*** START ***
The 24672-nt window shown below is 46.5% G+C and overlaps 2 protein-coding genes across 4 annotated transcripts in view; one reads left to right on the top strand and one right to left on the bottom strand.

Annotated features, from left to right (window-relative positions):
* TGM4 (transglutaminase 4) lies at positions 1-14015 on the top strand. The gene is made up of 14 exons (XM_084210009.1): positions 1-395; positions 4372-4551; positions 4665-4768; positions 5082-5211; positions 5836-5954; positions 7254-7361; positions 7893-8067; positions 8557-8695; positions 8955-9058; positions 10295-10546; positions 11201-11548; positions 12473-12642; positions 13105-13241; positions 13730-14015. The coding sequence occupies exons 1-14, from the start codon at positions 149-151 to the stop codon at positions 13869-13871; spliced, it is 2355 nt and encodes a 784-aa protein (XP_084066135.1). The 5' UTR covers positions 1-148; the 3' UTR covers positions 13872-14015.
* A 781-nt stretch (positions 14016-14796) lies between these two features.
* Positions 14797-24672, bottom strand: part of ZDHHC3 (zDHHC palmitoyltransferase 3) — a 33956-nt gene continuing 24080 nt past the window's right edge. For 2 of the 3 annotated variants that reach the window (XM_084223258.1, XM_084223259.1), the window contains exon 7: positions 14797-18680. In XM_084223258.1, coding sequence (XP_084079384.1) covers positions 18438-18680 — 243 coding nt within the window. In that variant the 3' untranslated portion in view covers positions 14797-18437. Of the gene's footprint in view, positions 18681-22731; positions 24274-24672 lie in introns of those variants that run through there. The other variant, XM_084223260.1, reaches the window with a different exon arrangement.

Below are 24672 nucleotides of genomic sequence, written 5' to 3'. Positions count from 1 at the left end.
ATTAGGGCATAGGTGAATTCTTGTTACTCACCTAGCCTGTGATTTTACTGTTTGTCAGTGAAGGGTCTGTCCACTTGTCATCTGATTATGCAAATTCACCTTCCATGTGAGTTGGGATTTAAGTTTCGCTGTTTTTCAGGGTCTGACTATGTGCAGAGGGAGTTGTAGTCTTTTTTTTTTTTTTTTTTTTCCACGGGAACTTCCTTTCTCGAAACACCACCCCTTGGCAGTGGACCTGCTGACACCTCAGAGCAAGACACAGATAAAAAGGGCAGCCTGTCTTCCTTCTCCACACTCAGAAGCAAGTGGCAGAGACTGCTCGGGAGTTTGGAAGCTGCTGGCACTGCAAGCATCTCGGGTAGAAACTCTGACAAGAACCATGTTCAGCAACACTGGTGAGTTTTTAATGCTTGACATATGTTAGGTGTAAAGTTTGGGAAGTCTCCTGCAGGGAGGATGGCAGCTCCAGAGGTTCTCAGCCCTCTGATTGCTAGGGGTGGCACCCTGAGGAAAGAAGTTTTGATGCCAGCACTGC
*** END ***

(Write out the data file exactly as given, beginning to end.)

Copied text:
The 24672-nt window shown below is 46.5% G+C and overlaps 2 protein-coding genes across 4 annotated transcripts in view; one reads left to right on the top strand and one right to left on the bottom strand.

Annotated features, from left to right (window-relative positions):
* TGM4 (transglutaminase 4) lies at positions 1-14015 on the top strand. The gene is made up of 14 exons (XM_084210009.1): positions 1-395; positions 4372-4551; positions 4665-4768; positions 5082-5211; positions 5836-5954; positions 7254-7361; positions 7893-8067; positions 8557-8695; positions 8955-9058; positions 10295-10546; positions 11201-11548; positions 12473-12642; positions 13105-13241; positions 13730-14015. The coding sequence occupies exons 1-14, from the start codon at positions 149-151 to the stop codon at positions 13869-13871; spliced, it is 2355 nt and encodes a 784-aa protein (XP_084066135.1). The 5' UTR covers positions 1-148; the 3' UTR covers positions 13872-14015.
* A 781-nt stretch (positions 14016-14796) lies between these two features.
* Positions 14797-24672, bottom strand: part of ZDHHC3 (zDHHC palmitoyltransferase 3) — a 33956-nt gene continuing 24080 nt past the window's right edge. For 2 of the 3 annotated variants that reach the window (XM_084223258.1, XM_084223259.1), the window contains exon 7: positions 14797-18680. In XM_084223258.1, coding sequence (XP_084079384.1) covers positions 18438-18680 — 243 coding nt within the window. In that variant the 3' untranslated portion in view covers positions 14797-18437. Of the gene's footprint in view, positions 18681-22731; positions 24274-24672 lie in introns of those variants that run through there. The other variant, XM_084223260.1, reaches the window with a different exon arrangement.

Below are 24672 nucleotides of genomic sequence, written 5' to 3'. Positions count from 1 at the left end.
ATTAGGGCATAGGTGAATTCTTGTTACTCACCTAGCCTGTGATTTTACTGTTTGTCAGTGAAGGGTCTGTCCACTTGTCATCTGATTATGCAAATTCACCTTCCATGTGAGTTGGGATTTAAGTTTCGCTGTTTTTCAGGGTCTGACTATGTGCAGAGGGAGTTGTAGTCTTTTTTTTTTTTTTTTTTTTCCACGGGAACTTCCTTTCTCGAAACACCACCCCTTGGCAGTGGACCTGCTGACACCTCAGAGCAAGACACAGATAAAAAGGGCAGCCTGTCTTCCTTCTCCACACTCAGAAGCAAGTGGCAGAGACTGCTCGGGAGTTTGGAAGCTGCTGGCACTGCAAGCATCTCGGGTAGAAACTCTGACAAGAACCATGTTCAGCAACACTGGTGAGTTTTTAATGCTTGACATATGTTAGGTGTAAAGTTTGGGAAGTCTCCTGCAGGGAGGATGGCAGCTCCAGAGGTTCTCAGCCCTCTGATTGCTAGGGGTGGCACCCTGAGGAAAGAAGTTTTGATGCCAGCACTGC